Transfer and the Lessons of the Holocaust
Transfer and the Lessons of the Holocaust
By Uri Davis, in RETURN, March 1990
Given Zionist and Israeli history, the ongoing public discussion inside Israel regarding the prospects of mass expulsion of the Palestinian people from their homeland – ‘transfer’ in Zionist and Israeli parlance – are justly a cause of grave concern. As of 1987, a new political party MOLEDET (‘Homeland’) led by General (Reserve) Rehavam Ze’evi, Director of the Ha’aretz Museum in Tel Aviv, devoted primarily to propagation and promotion of ‘transfer’ policies is represented in the Israeli Knesset (parliament). Public discussion of the merits or otherwise of ‘transfer’ – a most grievous war crime under international law – is a legitimate subject of political discourse and polite discussion. It has been so in the past. Against the backdrop of the Palestinian intifada it has acquired new dimensions.
During and in the wake of the 1948-9 war the government of the State of Israel orchestrated the mass transfer of the majority of the Palestinian Arab inhabitants out of the villages, towns and cities in the territories that came under Israeli control: Some 750,000 men, women and children, who, today, with their descendants constitute the body of approximately 2 million Palestinian Arab refugees and exiles. In subsequent years, their home villages, almost without exception, were razed to the ground in flagrant violation of repeated United Nations Resolutions affirming the right of the Palestinian Arab refugees to return or to compensation.
These are war crimes under international law.
Following the intifada, Israeli occupation policies of collective punishment against the Palestinian people have been extensively documented in the West: denial of supplies of fuel and electricity; administrative arrests of many thousands in concentration camps; demolition of homes of detainees; illegal deportation; indiscriminate beatings directed to maim and mutilate; illegal application of tear gas in confined places resulting in many deaths and hundreds of miscarriages of pregnant women; torture; killing of unarmed Palestinian protesters against the continued Israeli occupation, men and women, mostly youths and many children under fourteen, at the rate of one person every 24 hours on average (adjusted for population size the equivalent figure in the United Kingdom would be some 500 persons per month, 17 persons per day).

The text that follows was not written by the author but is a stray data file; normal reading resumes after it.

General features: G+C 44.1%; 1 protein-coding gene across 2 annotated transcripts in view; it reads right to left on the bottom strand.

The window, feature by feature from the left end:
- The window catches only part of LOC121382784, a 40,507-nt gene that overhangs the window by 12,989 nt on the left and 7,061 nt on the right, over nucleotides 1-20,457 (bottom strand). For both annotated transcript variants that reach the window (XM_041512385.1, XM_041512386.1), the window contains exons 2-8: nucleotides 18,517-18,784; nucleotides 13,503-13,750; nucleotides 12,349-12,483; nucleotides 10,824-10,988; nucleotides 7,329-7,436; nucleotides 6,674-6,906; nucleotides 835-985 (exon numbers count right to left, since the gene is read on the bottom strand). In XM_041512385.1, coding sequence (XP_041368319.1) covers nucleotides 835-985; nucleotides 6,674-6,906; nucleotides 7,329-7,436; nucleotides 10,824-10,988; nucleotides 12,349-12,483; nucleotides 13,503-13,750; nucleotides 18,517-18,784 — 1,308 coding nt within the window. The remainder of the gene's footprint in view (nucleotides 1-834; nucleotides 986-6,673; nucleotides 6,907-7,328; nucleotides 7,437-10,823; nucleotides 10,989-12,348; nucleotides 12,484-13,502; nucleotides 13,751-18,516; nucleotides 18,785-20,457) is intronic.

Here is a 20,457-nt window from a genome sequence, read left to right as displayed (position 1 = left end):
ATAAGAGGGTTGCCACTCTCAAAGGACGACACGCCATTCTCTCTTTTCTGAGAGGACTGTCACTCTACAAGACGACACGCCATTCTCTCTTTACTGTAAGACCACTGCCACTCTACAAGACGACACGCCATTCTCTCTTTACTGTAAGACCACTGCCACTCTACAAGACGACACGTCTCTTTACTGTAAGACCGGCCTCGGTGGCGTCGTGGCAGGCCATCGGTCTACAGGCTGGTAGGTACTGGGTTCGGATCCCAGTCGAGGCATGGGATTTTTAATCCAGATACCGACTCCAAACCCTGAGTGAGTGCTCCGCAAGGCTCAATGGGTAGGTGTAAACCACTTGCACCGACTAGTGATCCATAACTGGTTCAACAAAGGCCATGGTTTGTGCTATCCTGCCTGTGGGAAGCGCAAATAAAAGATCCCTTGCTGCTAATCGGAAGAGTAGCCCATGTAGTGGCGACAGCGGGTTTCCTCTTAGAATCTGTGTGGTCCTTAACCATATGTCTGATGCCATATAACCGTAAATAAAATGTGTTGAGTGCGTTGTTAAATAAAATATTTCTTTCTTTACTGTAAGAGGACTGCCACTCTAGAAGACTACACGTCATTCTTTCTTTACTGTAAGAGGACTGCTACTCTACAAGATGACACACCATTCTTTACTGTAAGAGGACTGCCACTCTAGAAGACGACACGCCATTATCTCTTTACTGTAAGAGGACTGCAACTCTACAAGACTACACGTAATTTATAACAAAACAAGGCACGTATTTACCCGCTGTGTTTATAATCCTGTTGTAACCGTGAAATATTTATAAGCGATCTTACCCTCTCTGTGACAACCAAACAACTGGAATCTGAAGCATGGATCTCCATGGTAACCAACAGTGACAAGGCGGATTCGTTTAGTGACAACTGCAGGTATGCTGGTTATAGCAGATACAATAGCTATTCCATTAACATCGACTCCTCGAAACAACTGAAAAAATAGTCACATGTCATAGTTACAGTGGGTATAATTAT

These too are war crimes under international law.
Given the enormity of these crimes, it is necessary to make one straight qualification: the government of Israel did not contemplate in the past, and is not contemplating at present mass murder of the Palestinian Arab people, in gas chambers or in any other way. Yet, it is also necessary to ask, and it is repeatedly asked: how is it possible for people who had gone through the experience of transfer and the mass murder of six million Jews and the Nazi Holocaust to commit war crimes against another people.
For nearly two decades following the 1948-9 war the perplexity and the incredulity represented in this question ("How is it possible…") was manipulated by the official Zionist and Israeli information offices to undermine the credibility of the historical narrative of the Palestinian people; the victims of the war.
Since it was not credible, so the official Zionist and Israeli argument went, that the remnant of a people who had gone through the Nazi Holocaust should commit, in their turn, war crimes against another people, therefore, the claims of the Palestinians to have been subject to massacres, mass murder, and orchestrated mass expulsion at the hand of the Israeli army, must be fabrication and slander; yet another case of manipulation of Arab (Muslim and Christian) anti-Jewish racism inflamed by the general Levantine propensity to unprincipled lying, and exaggerated by the essential retrograde mind of a backward people fictionalising reality to suit their vile purpose.